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Kali: Sucker Punch’s High-Quality FEM Destruction

MPC introduces Kali, a finite element-based simulation toolkit for large-scale and detailed destruction, developed in collaboration with Pixelux. The toolkit is described with examples from Zack Snyder’s Sucker Punch.

August 11, 2012


Zack Snyder’s Sucker Punch required us to deliver 50 large-scale fully CG destruction shots, featuring close-up, slow-motion destruction of brick, stone, wood and metal. Conventional VFX toolkits use Rigid Bodies for modelling and simulation of destruction. These tools make it hard to simulate flexing, tearing and breaking in a realistic and controllable way. With Kali, we have replaced the Rigid Body solver with a Finite Element solver. We worked with the development team from Pixelux to take their DMM technology, created for real-time video game applications [Parker and O’Brien 2009], and reapply it to visual effects. Modifications were required to the software and a new pipeline was established to deal with VFX production demands.


Kali uses a tetrahedral finite element representation of the geometry. We have chosen to use a cage-based approach, separating the rendered geometry from the geometry used for simulation. This allows artists to define simulations as they wish, adding fracture detail and altering the shapes of collision objects independently of the rendered geometry. Simulation detail can be changed from shot to shot, with more tetrahedra in areas where attention will be focused. A single tetrahedral mesh can map to many pieces of render geometry or vice versa.

Render geometry is chopped at render-time against the last frame of simulation, so changes to the model simply require a re-chop, not a re-sim or re-cache. Likewise, changes to the simulation do not require remodelling. This leads to efficiency gains as there is far less cyclic inter-dependency between our modelling, lighting and simulation teams. This approach is general and will work with simulations and animations created with other tools, too.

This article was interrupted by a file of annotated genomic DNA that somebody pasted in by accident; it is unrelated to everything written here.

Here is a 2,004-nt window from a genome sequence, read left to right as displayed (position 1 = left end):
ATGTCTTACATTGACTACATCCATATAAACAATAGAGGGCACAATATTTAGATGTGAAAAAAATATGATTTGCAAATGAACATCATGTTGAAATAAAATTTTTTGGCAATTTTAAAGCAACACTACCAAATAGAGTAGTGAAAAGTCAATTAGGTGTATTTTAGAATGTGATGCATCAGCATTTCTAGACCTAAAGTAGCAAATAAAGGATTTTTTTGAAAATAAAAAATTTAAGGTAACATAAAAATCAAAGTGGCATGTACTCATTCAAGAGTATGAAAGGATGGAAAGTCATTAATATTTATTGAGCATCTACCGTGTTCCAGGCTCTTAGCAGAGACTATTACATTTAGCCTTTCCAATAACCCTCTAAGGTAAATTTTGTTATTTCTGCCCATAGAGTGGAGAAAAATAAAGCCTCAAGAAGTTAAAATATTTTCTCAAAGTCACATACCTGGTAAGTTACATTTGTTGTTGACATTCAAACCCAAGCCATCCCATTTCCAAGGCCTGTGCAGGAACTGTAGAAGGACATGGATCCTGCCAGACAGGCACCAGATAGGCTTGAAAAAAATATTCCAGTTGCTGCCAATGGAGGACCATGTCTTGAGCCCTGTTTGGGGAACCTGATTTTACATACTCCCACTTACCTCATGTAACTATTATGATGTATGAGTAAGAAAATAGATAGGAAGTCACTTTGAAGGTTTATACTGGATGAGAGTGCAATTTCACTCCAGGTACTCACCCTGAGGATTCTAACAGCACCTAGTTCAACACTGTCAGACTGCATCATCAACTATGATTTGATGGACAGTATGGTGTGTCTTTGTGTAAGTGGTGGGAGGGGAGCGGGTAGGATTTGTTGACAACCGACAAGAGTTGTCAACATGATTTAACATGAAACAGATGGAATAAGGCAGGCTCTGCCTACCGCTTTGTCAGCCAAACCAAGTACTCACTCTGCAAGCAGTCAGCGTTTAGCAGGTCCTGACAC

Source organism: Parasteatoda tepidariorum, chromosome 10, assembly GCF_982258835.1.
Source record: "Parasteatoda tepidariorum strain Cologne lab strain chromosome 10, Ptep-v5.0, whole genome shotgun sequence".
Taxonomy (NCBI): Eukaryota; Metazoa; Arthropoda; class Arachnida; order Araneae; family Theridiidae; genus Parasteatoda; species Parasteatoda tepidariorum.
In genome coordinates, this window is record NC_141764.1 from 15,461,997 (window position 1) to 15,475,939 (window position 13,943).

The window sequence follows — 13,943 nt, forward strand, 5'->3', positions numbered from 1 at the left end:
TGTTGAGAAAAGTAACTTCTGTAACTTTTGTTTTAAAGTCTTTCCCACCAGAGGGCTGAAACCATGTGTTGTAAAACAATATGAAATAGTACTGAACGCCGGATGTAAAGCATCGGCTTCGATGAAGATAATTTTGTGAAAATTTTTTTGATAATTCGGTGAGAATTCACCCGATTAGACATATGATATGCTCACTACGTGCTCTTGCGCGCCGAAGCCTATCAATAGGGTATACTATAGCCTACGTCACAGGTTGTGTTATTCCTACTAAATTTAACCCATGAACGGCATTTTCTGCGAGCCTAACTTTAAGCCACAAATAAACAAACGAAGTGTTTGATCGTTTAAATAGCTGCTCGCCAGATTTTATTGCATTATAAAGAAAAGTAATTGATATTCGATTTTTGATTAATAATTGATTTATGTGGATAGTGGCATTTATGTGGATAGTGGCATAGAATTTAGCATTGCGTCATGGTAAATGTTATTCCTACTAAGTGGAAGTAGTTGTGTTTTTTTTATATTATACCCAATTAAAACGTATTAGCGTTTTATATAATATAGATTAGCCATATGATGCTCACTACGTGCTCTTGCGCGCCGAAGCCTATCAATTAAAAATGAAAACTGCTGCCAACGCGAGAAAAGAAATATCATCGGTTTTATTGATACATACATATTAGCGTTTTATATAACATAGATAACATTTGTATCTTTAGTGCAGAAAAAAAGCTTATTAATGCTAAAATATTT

Kali has an event system that allows TDs to add features to the system as needed. We’ve created a library of standard events, e.g., for pinning, driving, and controlling material toughness. Every tet mesh has one or more materials assigned to it, controlling flexibility, brittleness, resilience, etc. A wide range of material types can be defined. Material properties can be changed during simulation using the event system.

In general, simulations are run on the farm in batches with varied parameter ranges. More than one cache can be used with a single renderable asset, allowing different parts to be simulated separately, which is useful for larger environments, or for shot continuity.

On Sucker Punch, we simulated the destruction of the interior and exterior of a Japanese-style pagoda. The pagoda exterior had approximately 10.7 million faces. The interior was approximately 11 million. We simulated the destruction of the roof, floor, walls, pillars, doors and furnishings. Individual pillars were simulated with up to a million tetrahedra, which were then used to chop the renderable geometry. Chopping took between 1 minute and 1 hour. Simulation times were 1 or 2 hours for average setups to about 20 hours for the most complex simulations.

There is a simple system for editing caches after simulation, that allows vertices or regions to be moved around to tidy up simulations or add specific behaviour. Caches can also be used as sources of particle emission. The system knows how and when specific regions broke apart, which is useful for calculating realistic emissions for secondary simulations.

Modelling and Rendering

The modelling department does not need to know how the model will be used in simulation, as long as they follow a set of basic rules. Objects must be closed and faces must have area. These restrictions do not dramatically limit the geometry that can be used with the system. For rendering, Kali simulation assets can literally be dropped-in in place of standard geometry assets and rendered using the same setups [Meeres-Young et al. 2010]. All that is needed in addition is a shader for newly created interior faces.


The work we undertook on Sucker Punch using our Kali system demonstrates that a finite element approach to large-scale and detailed destruction works effectively in a production pipeline. Performance is good and results are visually interesting and high-quality. The system has also been used on several other VFX projects, including Harry Potter and the Deathly Hallows (Part Two) and X-Men: First Class


MEERES-YOUNG, G., RICKLEFS, H., AND TOVELL, R. 2010. Managing thousands of assets for the prince of Persia city of Alamut. In ACM SIGGRAPH 2010 Talks, ACM, New York, NY, USA, SIGGRAPH ’10, 30:1–30:1.

PARKER, E. G., AND O’BRIEN, J. F. 2009. Real-time deformation and fracture in a game environment. In Proceedings of the 2009 ACM SIGGRAPH/Eurographics Symposium on Computer Animation, ACM, New York, NY, USA, SCA ’09, 165–175.

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